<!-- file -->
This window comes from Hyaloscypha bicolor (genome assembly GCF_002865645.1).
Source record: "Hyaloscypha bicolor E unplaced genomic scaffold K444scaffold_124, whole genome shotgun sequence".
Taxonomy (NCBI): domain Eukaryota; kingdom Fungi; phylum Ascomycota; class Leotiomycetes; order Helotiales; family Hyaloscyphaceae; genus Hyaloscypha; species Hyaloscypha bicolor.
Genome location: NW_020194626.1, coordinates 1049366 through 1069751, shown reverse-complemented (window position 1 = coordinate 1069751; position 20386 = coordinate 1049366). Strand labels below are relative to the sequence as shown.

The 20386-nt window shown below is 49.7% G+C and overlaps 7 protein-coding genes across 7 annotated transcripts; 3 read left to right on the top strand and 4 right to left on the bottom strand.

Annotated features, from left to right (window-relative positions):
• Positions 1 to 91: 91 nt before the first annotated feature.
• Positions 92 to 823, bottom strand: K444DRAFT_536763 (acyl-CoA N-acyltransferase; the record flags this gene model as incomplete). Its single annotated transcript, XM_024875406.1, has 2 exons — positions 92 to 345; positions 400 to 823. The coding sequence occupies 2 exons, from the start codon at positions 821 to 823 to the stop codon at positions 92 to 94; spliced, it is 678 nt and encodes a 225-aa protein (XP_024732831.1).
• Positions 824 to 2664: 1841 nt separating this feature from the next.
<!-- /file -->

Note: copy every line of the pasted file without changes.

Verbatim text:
This window comes from Hyaloscypha bicolor (genome assembly GCF_002865645.1).
Source record: "Hyaloscypha bicolor E unplaced genomic scaffold K444scaffold_124, whole genome shotgun sequence".
Taxonomy (NCBI): domain Eukaryota; kingdom Fungi; phylum Ascomycota; class Leotiomycetes; order Helotiales; family Hyaloscyphaceae; genus Hyaloscypha; species Hyaloscypha bicolor.
Genome location: NW_020194626.1, coordinates 1049366 through 1069751, shown reverse-complemented (window position 1 = coordinate 1069751; position 20386 = coordinate 1049366). Strand labels below are relative to the sequence as shown.

The 20386-nt window shown below is 49.7% G+C and overlaps 7 protein-coding genes across 7 annotated transcripts; 3 read left to right on the top strand and 4 right to left on the bottom strand.

Annotated features, from left to right (window-relative positions):
• Positions 1 to 91: 91 nt before the first annotated feature.
• Positions 92 to 823, bottom strand: K444DRAFT_536763 (acyl-CoA N-acyltransferase; the record flags this gene model as incomplete). Its single annotated transcript, XM_024875406.1, has 2 exons — positions 92 to 345; positions 400 to 823. The coding sequence occupies 2 exons, from the start codon at positions 821 to 823 to the stop codon at positions 92 to 94; spliced, it is 678 nt and encodes a 225-aa protein (XP_024732831.1).
• Positions 824 to 2664: 1841 nt separating this feature from the next.